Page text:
With 127 miles between Cavanaugh and Cleveland, there wasn't a moment to waste. After gulping down a protein shake, he was out the door at 5:30 a.m., headed for the Pennsylvania Turnpike. Cavanaugh, who possesses a no-nonsense handsomeness, wore a black suit as well as a black watch bearing the Lexus logo, which incidentally matched his black Lexus sports utility vehicle. Both his watch and his car clock were set 15 minutes fast. He turned on the radio and popped open his Day-Timer. The seven-by-nine-inch black book is the key to his kingdom. He looked down at his jam-packed schedule. His first appointment: 8 a.m. with Jones Day Reavis & Pogue, a large law firm. That was followed by nine more appointments. Friday, the 14th, would be just as hectic -- 11 presentations in 11 hours. His prospects ran the gamut from Fortune 500 companies to the Northeast Ohio Regional Sewer District, which wanted to talk about "unique miniature toilet-bowl items."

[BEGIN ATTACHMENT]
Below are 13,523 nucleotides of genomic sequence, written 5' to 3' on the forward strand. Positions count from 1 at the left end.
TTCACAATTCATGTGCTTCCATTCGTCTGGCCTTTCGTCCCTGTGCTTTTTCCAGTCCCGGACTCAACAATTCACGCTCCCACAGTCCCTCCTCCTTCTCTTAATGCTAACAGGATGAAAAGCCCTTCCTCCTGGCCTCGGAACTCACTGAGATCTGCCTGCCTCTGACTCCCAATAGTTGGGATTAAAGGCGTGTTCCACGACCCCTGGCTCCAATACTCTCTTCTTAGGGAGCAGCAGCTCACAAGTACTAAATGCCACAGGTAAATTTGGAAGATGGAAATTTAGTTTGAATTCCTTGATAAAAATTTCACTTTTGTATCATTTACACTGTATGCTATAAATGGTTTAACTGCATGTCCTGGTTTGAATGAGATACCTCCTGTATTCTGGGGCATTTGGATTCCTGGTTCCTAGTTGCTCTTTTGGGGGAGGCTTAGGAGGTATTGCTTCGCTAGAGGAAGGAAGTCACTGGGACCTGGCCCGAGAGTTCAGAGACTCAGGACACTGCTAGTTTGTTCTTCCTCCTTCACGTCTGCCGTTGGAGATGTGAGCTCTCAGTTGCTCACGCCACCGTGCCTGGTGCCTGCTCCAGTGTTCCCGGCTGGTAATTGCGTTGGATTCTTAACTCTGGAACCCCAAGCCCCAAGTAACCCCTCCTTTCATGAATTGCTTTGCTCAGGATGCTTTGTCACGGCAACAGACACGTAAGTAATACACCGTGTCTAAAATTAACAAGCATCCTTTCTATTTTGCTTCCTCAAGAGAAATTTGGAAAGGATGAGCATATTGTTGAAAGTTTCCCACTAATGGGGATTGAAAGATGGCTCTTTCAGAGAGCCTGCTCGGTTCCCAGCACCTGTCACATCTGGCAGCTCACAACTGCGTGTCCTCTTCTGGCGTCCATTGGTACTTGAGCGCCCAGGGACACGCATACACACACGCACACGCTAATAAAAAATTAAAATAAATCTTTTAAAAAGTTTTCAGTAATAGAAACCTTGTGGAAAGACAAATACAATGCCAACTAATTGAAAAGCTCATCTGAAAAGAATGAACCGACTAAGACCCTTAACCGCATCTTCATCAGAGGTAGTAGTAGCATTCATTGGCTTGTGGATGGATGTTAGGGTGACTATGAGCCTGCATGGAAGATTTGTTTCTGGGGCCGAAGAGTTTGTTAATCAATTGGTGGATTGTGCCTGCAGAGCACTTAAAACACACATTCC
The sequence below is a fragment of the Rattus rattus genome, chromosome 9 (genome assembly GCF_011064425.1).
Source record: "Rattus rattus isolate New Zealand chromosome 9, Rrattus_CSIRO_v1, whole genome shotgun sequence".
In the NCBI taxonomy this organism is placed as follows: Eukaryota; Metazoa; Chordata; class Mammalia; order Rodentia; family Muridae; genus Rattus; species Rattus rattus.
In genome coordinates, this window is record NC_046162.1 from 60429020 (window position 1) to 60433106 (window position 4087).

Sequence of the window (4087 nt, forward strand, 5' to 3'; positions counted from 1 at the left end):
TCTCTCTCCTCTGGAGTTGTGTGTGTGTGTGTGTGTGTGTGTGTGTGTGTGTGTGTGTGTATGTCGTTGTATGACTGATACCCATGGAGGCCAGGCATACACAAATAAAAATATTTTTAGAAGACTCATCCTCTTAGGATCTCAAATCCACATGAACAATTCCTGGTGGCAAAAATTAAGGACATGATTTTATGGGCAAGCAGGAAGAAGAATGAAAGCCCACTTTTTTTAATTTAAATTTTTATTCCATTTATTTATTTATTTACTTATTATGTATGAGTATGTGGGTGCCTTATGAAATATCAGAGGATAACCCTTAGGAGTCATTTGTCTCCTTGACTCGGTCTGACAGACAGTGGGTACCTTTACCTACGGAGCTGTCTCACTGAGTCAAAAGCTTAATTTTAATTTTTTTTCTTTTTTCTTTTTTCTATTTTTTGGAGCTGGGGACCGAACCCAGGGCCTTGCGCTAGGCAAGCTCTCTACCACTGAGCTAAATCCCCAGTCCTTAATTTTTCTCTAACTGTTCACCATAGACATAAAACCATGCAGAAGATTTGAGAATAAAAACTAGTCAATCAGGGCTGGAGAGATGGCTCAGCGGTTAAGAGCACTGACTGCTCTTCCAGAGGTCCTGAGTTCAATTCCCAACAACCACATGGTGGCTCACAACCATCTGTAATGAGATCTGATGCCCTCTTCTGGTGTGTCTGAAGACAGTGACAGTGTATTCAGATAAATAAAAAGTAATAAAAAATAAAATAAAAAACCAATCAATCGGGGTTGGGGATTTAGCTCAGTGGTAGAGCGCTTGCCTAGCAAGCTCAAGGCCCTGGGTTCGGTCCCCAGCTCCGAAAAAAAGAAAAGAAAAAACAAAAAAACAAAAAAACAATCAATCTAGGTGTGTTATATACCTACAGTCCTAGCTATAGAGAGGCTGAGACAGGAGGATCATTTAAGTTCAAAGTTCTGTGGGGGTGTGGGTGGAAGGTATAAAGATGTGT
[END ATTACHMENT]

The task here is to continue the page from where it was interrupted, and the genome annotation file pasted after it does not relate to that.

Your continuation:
Cavanaugh recounts, "We were running to our cars to make the next appointment." By we, he means himself and the five uninitiated and slightly dehydrated Cavanaugh sales reps who were taking their first road trip with the CEO in Cleveland. By the end of it they would understand the meaning of a sales blitz Pat Cavanaugh-style.

Sales blitz? It was more like an Ironman competition. Imagine your salespeople dashing from one sales appointment to the next for 10 hours straight. Then imagine yourself doing the same. The final score: 114 sales presentations in two days. (See "Cavanaugh Does Cleveland," below.)